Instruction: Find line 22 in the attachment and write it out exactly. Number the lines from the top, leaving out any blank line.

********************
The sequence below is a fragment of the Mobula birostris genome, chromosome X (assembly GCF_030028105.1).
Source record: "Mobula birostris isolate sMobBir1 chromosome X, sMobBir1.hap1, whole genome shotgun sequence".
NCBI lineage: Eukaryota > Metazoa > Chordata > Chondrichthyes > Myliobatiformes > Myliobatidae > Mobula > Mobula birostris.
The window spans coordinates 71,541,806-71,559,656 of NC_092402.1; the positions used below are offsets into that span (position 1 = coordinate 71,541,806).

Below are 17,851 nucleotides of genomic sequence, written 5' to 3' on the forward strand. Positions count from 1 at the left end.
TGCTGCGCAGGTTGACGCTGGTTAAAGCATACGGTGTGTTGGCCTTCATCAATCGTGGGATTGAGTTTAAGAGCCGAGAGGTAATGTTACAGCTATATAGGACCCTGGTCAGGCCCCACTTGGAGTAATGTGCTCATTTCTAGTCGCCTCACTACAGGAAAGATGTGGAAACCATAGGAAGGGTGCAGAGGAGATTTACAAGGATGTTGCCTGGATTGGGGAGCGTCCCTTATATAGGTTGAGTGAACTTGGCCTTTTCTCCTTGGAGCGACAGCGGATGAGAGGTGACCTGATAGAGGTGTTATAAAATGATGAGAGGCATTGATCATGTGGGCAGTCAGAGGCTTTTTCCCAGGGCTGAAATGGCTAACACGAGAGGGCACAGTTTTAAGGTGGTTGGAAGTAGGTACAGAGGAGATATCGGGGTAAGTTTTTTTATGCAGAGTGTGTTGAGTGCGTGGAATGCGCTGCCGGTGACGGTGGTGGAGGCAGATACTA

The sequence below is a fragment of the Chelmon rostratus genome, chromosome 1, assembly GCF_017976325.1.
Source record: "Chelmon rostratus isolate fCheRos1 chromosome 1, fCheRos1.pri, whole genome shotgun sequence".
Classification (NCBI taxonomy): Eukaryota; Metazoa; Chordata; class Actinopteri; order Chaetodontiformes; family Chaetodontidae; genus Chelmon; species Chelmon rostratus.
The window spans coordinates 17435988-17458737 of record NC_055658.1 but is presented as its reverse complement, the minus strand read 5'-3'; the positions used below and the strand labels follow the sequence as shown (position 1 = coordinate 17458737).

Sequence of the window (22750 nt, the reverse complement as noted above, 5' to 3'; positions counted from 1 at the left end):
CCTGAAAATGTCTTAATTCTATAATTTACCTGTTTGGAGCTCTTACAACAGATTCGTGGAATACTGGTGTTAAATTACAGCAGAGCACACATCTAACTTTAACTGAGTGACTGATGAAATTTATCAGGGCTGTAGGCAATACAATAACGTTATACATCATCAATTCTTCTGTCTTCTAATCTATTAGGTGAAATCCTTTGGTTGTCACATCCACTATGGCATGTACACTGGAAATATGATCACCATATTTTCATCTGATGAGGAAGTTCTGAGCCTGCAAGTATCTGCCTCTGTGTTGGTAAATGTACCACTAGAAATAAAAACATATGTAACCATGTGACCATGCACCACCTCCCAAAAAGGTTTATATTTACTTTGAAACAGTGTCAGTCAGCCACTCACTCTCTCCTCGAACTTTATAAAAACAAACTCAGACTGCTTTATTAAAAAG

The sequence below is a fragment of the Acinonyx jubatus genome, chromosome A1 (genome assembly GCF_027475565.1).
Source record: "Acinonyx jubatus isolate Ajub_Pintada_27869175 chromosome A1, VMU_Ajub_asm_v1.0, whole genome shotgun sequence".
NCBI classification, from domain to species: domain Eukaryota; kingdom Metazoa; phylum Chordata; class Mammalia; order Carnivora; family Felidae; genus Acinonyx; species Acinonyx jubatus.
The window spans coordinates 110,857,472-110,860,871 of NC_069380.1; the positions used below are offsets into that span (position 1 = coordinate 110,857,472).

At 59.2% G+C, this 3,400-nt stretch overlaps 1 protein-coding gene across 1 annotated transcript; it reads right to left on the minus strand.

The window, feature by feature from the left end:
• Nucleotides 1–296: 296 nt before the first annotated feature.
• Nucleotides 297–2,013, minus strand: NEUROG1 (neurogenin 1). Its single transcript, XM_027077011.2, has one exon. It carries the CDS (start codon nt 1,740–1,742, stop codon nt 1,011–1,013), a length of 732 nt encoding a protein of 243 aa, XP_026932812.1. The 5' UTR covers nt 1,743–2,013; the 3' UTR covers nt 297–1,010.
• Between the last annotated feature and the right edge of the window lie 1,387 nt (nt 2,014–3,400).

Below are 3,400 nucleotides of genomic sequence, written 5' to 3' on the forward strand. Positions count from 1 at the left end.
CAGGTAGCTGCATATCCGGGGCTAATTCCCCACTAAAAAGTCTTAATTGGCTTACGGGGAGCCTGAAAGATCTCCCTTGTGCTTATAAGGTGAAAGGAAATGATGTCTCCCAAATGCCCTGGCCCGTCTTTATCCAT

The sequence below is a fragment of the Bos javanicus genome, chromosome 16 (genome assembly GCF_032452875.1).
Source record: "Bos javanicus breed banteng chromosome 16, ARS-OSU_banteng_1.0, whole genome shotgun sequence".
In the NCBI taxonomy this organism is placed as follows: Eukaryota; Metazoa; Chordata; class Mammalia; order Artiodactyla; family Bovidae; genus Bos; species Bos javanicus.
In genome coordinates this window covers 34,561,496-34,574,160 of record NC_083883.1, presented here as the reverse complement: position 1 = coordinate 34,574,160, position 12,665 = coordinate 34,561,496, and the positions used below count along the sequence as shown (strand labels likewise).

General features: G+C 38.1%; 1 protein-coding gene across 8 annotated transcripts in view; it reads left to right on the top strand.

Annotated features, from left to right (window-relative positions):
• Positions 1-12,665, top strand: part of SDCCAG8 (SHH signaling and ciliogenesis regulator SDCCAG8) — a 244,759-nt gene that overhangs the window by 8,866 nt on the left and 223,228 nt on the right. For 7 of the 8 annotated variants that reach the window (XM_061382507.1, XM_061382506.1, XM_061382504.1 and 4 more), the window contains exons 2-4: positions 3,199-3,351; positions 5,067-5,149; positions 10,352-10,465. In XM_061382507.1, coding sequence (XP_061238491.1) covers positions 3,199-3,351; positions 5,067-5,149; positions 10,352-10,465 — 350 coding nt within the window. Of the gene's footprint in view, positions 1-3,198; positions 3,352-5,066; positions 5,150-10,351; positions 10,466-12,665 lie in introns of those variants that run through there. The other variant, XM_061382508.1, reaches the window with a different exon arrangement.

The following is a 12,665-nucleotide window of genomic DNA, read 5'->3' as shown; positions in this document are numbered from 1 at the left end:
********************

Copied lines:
Below are 3,400 nucleotides of genomic sequence, written 5' to 3' on the forward strand. Positions count from 1 at the left end.